Our “sprite” is in fact a MOAIGfxQuad2D, which may at first sound like a remarkably more confusing name than sprite.  You see, behind the scenes Moai ( and pretty much every other modern engine ) is actually working in 3D, not 2D.  It’s just the way GPUs work these days.  So when you see a 2D library, it is actually faking 2D by creating a 3D scene and ignoring one of the D’s.  As part of the process, you don’t really have sprites anymore, instead you have textured quad’s ( 4 vertices rectangles ) that are parallel to the camera.  So, we create a rectangle that is aligned to the camera and draw our texture on top of it, giving the illusion of being a simple sprite or image, but making the GPU happy at the same time.  So… that’s why it’s called a MOAIGfxQuad2D instead of say… a sprite.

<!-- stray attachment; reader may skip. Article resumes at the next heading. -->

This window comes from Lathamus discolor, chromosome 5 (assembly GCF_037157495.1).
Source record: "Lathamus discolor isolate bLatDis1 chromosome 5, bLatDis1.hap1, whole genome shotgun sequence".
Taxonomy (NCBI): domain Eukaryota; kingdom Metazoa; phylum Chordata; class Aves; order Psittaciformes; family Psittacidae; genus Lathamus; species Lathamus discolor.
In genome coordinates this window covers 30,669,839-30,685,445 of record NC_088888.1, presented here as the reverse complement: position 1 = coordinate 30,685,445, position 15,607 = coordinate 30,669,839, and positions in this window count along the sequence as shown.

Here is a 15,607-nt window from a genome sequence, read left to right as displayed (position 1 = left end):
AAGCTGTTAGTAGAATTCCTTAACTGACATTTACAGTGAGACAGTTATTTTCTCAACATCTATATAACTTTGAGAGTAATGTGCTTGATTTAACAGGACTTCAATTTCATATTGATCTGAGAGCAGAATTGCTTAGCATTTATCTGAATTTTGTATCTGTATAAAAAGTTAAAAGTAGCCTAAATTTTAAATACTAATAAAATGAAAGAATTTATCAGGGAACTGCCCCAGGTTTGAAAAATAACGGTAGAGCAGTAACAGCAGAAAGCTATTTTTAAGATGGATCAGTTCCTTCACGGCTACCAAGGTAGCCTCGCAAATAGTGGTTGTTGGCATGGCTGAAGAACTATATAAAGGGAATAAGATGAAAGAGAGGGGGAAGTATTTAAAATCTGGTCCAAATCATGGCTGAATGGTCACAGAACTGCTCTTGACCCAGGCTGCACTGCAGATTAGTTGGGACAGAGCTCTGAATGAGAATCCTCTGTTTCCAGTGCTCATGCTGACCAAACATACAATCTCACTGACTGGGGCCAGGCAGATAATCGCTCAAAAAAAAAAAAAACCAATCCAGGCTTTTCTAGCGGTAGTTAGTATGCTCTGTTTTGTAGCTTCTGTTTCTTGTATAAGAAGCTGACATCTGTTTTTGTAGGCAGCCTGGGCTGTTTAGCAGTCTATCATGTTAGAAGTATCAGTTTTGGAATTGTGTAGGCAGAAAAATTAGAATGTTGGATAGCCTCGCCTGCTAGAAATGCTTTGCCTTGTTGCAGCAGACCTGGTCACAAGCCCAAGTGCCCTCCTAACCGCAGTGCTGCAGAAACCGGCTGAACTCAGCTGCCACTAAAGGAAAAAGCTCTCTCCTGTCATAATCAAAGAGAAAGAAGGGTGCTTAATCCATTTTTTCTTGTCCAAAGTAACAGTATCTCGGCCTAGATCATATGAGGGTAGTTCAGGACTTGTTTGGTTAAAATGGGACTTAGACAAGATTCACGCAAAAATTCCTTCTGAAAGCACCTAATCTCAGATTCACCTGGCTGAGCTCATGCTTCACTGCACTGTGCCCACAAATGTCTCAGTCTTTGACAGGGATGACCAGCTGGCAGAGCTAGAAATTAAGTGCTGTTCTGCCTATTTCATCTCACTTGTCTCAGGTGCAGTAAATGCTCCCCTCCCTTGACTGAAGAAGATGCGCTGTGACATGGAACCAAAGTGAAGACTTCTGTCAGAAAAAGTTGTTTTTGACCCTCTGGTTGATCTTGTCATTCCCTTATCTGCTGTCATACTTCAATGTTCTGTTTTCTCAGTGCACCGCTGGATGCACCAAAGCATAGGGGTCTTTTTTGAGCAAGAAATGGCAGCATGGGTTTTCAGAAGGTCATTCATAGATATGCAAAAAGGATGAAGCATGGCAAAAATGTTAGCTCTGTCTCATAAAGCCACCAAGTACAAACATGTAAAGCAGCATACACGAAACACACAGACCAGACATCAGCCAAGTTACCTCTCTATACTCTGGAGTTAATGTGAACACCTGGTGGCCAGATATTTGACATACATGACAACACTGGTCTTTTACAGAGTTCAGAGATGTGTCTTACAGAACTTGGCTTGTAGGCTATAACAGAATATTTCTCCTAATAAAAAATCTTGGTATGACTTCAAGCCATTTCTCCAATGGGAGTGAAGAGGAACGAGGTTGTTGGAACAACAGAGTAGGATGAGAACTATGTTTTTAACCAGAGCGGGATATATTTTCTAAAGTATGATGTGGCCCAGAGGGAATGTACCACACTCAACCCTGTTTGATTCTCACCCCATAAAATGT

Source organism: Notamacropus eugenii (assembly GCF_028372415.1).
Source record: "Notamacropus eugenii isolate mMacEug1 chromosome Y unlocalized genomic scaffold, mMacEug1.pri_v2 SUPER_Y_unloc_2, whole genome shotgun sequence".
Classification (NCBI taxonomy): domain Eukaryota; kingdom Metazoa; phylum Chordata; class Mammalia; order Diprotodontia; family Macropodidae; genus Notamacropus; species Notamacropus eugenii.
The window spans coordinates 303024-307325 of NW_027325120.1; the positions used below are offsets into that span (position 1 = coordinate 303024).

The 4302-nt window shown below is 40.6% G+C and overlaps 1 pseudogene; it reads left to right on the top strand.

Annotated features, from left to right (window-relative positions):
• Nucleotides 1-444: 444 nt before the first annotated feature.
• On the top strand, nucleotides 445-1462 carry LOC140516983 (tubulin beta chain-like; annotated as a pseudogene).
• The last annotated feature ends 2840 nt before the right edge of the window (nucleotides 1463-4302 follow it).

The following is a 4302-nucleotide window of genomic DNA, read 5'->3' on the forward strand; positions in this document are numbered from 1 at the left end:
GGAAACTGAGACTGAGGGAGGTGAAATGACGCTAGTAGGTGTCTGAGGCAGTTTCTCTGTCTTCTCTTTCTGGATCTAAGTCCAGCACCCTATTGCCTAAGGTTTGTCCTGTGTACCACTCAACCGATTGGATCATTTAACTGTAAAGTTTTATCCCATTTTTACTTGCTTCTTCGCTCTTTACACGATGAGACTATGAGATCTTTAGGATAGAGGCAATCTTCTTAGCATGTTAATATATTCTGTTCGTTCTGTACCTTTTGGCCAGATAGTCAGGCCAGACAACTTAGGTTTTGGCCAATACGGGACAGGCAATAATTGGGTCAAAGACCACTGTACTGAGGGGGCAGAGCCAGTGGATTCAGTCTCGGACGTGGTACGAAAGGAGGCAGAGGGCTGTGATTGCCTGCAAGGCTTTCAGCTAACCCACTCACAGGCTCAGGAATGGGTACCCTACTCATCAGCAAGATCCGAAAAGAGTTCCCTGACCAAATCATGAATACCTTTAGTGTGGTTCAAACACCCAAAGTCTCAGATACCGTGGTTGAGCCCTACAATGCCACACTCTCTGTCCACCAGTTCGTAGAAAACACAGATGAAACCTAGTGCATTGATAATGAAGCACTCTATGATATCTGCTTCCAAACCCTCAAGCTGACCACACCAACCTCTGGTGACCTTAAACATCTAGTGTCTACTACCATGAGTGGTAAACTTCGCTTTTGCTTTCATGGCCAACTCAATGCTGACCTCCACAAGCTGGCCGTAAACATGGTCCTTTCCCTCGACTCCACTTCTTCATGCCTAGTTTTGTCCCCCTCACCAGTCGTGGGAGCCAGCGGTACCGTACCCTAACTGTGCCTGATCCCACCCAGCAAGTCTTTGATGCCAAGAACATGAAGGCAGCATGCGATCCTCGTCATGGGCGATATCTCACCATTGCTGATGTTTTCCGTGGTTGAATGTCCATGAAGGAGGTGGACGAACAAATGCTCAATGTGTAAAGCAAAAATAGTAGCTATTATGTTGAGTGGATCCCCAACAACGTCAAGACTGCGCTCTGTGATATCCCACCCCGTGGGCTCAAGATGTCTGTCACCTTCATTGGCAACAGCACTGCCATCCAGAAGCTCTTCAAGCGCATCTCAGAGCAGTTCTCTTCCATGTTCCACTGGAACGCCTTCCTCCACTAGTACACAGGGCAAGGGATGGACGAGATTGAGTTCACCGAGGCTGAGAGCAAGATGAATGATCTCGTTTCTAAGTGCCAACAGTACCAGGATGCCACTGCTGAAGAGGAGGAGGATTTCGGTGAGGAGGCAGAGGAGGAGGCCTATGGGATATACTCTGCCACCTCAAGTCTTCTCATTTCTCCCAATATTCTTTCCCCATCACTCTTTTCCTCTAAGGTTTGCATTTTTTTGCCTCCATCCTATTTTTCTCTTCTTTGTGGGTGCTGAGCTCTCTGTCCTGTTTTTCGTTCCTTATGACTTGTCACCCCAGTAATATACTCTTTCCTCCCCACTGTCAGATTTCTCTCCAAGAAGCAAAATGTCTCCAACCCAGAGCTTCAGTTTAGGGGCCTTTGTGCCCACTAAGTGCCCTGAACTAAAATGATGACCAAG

Anyways, we create a new MOAIGFXQuad2D, and set it’s texture to the file name we want to load onto it.  Oh yeah, you need an image to display, and you need to copy it to the same folder as main.lua.  While we are on the topic of “oh yeahs!'”, save the above code to a file named main.lua!  Once we load our texture, we are going to size and position our quad in a single call, setRect().  Coordinates are relative to the center of the screen, so position 0,0 is exactly in the middle of your screen.  So when we say –200,-200, we are saying the top left corner of the rectangle is 200 pixels to the left of center and 200 pixels above center.  While the other 200,200 is saying the bottom right corner of the quad is 200 pixels to the right and 200 pixels down from the center point.  End result, we create a textured quad centered to our screen that is 400x400 pixels, so I suppose that is technically a square.  By changing the values in setRect, you can reposition the sprite ( for example (-400,-200,0,-200) would move the quad 200 pixels to the left ) as well as scale it ( (-100,-100,100,100) would scale it to half it’s current size ).